So knowing what explanatory target is available to SB4.0 is crucial. We can explain, where and if we can explain, biological influences upon behaviour only by explaining these dispositions. Nobody is born knowing these behaviours or skills. Instead they are born able to acquire them when the conditions are right. There is no Platonic remembrance going on.
Now a second issue about targets of explanation in SB4.0 is whether or not these are homologies. Under the phylogenetic bracket approach, you can only identify a trait as a shared trait of the group (in this case of Hominoidea) if the trait is actually something that is homologous in that group. As I have said, behaviour is not always considered a homology, but given that d-behaviours are species typical and heritable, they are. In fact d-behaviours are simply another developmental disposition, like growing a spinal column (but not in folate poor environments) and so on. So it seems that it is the dispositions to develop a behaviour that is the target of explanation in SB4.0, not the behaviours themselves. Lehrman’s point is correct.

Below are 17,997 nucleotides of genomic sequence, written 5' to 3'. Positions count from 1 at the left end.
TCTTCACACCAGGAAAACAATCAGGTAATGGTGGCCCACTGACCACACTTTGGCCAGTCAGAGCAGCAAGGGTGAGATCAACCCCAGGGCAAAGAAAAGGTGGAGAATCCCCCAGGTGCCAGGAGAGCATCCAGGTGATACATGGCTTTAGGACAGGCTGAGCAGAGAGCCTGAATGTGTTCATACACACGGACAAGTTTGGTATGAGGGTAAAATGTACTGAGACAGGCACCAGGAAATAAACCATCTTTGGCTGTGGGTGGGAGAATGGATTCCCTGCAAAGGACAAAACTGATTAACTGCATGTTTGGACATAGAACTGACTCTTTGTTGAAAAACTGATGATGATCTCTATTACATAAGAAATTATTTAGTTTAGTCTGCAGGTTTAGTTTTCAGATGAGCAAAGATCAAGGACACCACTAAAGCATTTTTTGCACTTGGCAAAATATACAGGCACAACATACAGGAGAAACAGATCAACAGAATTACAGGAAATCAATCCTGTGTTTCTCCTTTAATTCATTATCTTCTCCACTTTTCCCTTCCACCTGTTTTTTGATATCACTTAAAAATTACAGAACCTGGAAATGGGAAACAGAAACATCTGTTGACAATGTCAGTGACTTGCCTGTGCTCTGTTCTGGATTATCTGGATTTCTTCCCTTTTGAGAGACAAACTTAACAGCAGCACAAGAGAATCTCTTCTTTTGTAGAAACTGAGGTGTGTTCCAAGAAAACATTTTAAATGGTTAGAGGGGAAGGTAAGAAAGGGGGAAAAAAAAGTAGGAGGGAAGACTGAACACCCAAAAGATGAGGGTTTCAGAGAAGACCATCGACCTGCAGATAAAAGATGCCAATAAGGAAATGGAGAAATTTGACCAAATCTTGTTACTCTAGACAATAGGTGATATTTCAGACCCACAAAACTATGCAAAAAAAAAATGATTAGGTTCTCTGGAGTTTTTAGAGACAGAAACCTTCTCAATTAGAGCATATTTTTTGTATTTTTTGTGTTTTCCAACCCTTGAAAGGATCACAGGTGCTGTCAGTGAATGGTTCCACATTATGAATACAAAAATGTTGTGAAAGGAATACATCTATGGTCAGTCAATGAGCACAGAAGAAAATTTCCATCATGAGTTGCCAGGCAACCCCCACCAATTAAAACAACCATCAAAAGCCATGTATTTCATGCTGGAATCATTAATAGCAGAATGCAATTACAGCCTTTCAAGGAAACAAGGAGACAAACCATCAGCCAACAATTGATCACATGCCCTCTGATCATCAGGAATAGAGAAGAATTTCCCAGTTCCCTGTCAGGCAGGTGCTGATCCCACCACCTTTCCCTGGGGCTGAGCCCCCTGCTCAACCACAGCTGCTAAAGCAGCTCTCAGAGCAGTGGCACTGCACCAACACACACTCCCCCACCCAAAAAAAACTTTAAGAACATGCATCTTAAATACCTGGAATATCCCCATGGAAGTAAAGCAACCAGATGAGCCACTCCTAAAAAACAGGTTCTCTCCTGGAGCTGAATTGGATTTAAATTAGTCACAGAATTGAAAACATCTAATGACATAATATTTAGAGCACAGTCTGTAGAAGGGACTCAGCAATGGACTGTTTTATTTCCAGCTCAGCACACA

* Is “hoary old chestnut” a hoary old chestnut?
- 1.Conditions for sociobiology
- 2. The Phylogenetic Bracket
- 3. The explanatory target
- 4. Adaptive scenarios
Griffiths, Paul E. 2002. What is innateness? The Monist 85 (1):70-85.
Lehrman, Daniel S. 1953. A Critique of Konrad Lorenz’s Theory of Instinctive Behavior. The Quarterly Review of Biology 28 (4):337-363.
Lorenz, Konrad. 1996. The natural science of the human species : an introduction to comparative behavioral research: the “Russian Manuscript” (1944-1948). Translated by A. v. Cranach. Cambridge, Mass. ; London: MIT Press.
Maclaurin, James. 2002. The Resurrection of Innateness. The Monist 85 (1):105-130.